SQUACCO HERON (Ardeola ralloides) – Small numbers were widespread in the paddies, but overall scarce given the massive amount of habitat available. About 70 at the colony at Lac Alarobia included many well grown nestlings.
MADAGASCAR POND-HERON (Ardeola idae) – We had 4 day records of single breeding dress adults, starting at Jardin du Roy then at Tsimbazzaze Zoo and Lac Alarobia before the last at Lac Ravelobe. I think the Squacco is out-competing it and it is on the way out. [E]
STRIATED HERON (OLD WORLD) (Butorides striata rutenbergi) – 8 day records, with a couple seen near Maroantsetra then singles in various rice paddies before singles in Mauritius and Reunion.
BLACK-CROWNED NIGHT-HERON (Nycticorax nycticorax) – A couple at Berenty then about 30 at Lac Alarobia and 4 at Tsimbazzaze zoo.
Threskiornithidae (Ibises and Spoonbills)
GLOSSY IBIS (Plegadis falcinellus) – About a dozen at Lac Ravelobe were all we saw.
MADAGASCAR IBIS (Lophotibis cristata) – This can be a tricky one, we flushed one off a trail at Masoala which most folks missed, then had brief views of one on a nest there (before our noise scared it off, very embarrassing!) Happily we were lucky and got another nest up at Ankarafantsika, with nice scope views of a sitting bird that remained sat. We saw both nominate and the western taxon uschi. [E]
Accipitridae (Hawks, Eagles, and Kites)


The Crested Drongo definitely did not want this Madagascar Harrier-Hawk around. (Photo by guide Phil Gregory)

MADAGASCAR HARRIER-HAWK (Polyboroides radiatus) – One at Masoala, some folks saw one at Andasibe, then great views of 2 fine adults at Ifaty spiny forest. The birds facial skin blushed from yellow to pinkish, which is the first time I'd seen this in this species. [E]
REUNION HARRIER (REUNION) (Circus maillardi maillardi) – A fine male was soaring along the ridge lines at La Roche Ecrite, with a female plumage bird later; there are about 200 pairs on the island it seems, perhaps more than the totals for the congener on Madagascar which is now very rare. [E]
FRANCES'S GOSHAWK (Accipiter francesiae) – Sandra got us one male sitting up a tree in the Andasibe car park, and we had a fine dark barred female next day, with another at Berenty complete with mesial stripe. A scarce species. [E]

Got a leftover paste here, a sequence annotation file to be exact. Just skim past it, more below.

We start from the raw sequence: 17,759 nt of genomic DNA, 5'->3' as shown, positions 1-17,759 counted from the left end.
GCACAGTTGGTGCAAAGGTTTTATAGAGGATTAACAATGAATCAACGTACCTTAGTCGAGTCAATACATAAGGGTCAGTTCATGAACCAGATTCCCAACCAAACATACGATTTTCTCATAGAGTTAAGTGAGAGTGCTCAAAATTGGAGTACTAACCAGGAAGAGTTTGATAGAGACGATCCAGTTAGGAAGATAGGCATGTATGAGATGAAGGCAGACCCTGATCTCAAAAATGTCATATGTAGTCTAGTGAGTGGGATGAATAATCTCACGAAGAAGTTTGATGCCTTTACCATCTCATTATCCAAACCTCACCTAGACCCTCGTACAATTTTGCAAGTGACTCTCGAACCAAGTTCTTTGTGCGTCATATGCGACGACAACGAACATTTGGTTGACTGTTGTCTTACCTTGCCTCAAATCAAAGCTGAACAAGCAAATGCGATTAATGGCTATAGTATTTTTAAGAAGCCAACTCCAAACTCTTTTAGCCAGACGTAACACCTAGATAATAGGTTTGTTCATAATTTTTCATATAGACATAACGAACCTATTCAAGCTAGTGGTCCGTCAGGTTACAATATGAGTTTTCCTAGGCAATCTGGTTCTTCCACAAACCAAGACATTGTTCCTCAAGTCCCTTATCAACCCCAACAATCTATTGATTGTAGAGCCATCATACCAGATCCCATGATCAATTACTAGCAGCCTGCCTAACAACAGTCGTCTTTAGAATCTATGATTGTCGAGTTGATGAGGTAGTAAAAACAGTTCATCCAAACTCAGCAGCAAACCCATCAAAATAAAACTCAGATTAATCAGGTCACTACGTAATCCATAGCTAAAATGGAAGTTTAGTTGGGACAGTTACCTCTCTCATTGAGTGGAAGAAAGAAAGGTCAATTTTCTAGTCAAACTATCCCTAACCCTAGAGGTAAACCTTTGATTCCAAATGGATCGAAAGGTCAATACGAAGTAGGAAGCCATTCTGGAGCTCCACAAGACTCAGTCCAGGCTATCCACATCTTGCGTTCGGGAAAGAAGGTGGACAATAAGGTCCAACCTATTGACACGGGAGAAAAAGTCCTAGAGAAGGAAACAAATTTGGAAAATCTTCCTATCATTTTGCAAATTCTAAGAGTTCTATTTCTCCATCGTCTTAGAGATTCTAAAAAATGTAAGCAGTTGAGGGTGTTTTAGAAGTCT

MADAGASCAR SPARROWHAWK (Accipiter madagascariensis) – This was a lifer for me last trip, and this time we were shown a nest at the spiny forest with a fine female sat atop it, quite close to where I saw a nest late last year. Another very scarce and little-known bird, with much confusion over the field characters. [E]
HENST'S GOSHAWK (Accipiter henstii) – This was fabulous, Jean-Chris knows where the nest is and by waiting nearby we heard the bird calling loudly, then got the female sat buried deep in foliage, some great spotting by Sandra here! A rare and little-known species. [E]
BLACK KITE (YELLOW-BILLED) (Milvus migrans parasitus) – Widespread but very local with no big numbers seen. Yellow-billed Kite was split by the South Africans decades back and most other authorities are now adopting this treatment.
MADAGASCAR FISH-EAGLE (Haliaeetus vociferoides) – Once again this year I heard it calling at dawn, but we did not get to see it despite a careful check of the lake. However just as we finished lunch, Ndrema came and told us of a fine adult sat in a huge gum by the lake, and we had amazing views of this mega-rare species. [E]
MADAGASCAR BUZZARD (Buteo brachypterus) – A good trip for them, with 10 day records, max 3 birds, the first up at Masoala. [E]
Mesitornithidae (Mesites)